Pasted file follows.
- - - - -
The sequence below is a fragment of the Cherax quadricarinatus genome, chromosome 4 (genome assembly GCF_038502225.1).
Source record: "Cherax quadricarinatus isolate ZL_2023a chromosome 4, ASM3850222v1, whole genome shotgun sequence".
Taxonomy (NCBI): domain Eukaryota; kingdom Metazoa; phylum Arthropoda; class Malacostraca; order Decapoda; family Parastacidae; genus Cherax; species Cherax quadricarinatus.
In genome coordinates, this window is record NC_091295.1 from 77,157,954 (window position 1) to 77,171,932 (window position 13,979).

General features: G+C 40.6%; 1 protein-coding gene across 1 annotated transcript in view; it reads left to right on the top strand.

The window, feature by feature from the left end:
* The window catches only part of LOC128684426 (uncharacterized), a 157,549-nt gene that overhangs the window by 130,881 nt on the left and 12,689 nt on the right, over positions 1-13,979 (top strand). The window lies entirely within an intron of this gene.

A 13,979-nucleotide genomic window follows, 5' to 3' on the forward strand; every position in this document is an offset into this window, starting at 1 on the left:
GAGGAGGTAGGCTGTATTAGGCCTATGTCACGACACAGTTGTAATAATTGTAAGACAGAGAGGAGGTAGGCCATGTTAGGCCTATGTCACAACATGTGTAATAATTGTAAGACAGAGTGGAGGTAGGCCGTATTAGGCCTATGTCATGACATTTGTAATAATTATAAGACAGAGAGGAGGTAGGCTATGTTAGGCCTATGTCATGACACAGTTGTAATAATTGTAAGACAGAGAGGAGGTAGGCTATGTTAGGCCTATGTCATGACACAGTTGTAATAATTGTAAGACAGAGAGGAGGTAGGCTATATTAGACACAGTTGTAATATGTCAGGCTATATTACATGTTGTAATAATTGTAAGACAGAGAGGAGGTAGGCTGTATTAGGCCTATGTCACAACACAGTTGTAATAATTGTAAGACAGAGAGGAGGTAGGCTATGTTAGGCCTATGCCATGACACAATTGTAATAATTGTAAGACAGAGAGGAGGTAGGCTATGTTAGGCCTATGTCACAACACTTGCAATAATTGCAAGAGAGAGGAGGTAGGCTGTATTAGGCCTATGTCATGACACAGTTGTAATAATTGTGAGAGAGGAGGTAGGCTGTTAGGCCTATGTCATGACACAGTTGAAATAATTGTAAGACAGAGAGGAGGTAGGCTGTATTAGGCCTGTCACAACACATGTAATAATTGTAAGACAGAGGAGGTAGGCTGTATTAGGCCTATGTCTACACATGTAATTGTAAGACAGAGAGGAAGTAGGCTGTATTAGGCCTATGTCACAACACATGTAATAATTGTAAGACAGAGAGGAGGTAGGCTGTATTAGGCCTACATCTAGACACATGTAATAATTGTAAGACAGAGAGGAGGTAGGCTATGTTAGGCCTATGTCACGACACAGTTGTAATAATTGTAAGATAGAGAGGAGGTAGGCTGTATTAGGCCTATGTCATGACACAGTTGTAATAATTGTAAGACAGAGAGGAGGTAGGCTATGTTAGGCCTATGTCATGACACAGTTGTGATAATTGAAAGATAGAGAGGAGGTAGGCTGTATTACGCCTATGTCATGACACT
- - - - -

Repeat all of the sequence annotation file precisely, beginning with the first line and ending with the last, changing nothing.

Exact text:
The sequence below is a fragment of the Cherax quadricarinatus genome, chromosome 4 (genome assembly GCF_038502225.1).
Source record: "Cherax quadricarinatus isolate ZL_2023a chromosome 4, ASM3850222v1, whole genome shotgun sequence".
Taxonomy (NCBI): domain Eukaryota; kingdom Metazoa; phylum Arthropoda; class Malacostraca; order Decapoda; family Parastacidae; genus Cherax; species Cherax quadricarinatus.
In genome coordinates, this window is record NC_091295.1 from 77,157,954 (window position 1) to 77,171,932 (window position 13,979).

General features: G+C 40.6%; 1 protein-coding gene across 1 annotated transcript in view; it reads left to right on the top strand.

The window, feature by feature from the left end:
* The window catches only part of LOC128684426 (uncharacterized), a 157,549-nt gene that overhangs the window by 130,881 nt on the left and 12,689 nt on the right, over positions 1-13,979 (top strand). The window lies entirely within an intron of this gene.

A 13,979-nucleotide genomic window follows, 5' to 3' on the forward strand; every position in this document is an offset into this window, starting at 1 on the left:
GAGGAGGTAGGCTGTATTAGGCCTATGTCACGACACAGTTGTAATAATTGTAAGACAGAGAGGAGGTAGGCCATGTTAGGCCTATGTCACAACATGTGTAATAATTGTAAGACAGAGTGGAGGTAGGCCGTATTAGGCCTATGTCATGACATTTGTAATAATTATAAGACAGAGAGGAGGTAGGCTATGTTAGGCCTATGTCATGACACAGTTGTAATAATTGTAAGACAGAGAGGAGGTAGGCTATGTTAGGCCTATGTCATGACACAGTTGTAATAATTGTAAGACAGAGAGGAGGTAGGCTATATTAGACACAGTTGTAATATGTCAGGCTATATTACATGTTGTAATAATTGTAAGACAGAGAGGAGGTAGGCTGTATTAGGCCTATGTCACAACACAGTTGTAATAATTGTAAGACAGAGAGGAGGTAGGCTATGTTAGGCCTATGCCATGACACAATTGTAATAATTGTAAGACAGAGAGGAGGTAGGCTATGTTAGGCCTATGTCACAACACTTGCAATAATTGCAAGAGAGAGGAGGTAGGCTGTATTAGGCCTATGTCATGACACAGTTGTAATAATTGTGAGAGAGGAGGTAGGCTGTTAGGCCTATGTCATGACACAGTTGAAATAATTGTAAGACAGAGAGGAGGTAGGCTGTATTAGGCCTGTCACAACACATGTAATAATTGTAAGACAGAGGAGGTAGGCTGTATTAGGCCTATGTCTACACATGTAATTGTAAGACAGAGAGGAAGTAGGCTGTATTAGGCCTATGTCACAACACATGTAATAATTGTAAGACAGAGAGGAGGTAGGCTGTATTAGGCCTACATCTAGACACATGTAATAATTGTAAGACAGAGAGGAGGTAGGCTATGTTAGGCCTATGTCACGACACAGTTGTAATAATTGTAAGATAGAGAGGAGGTAGGCTGTATTAGGCCTATGTCATGACACAGTTGTAATAATTGTAAGACAGAGAGGAGGTAGGCTATGTTAGGCCTATGTCATGACACAGTTGTGATAATTGAAAGATAGAGAGGAGGTAGGCTGTATTACGCCTATGTCATGACACT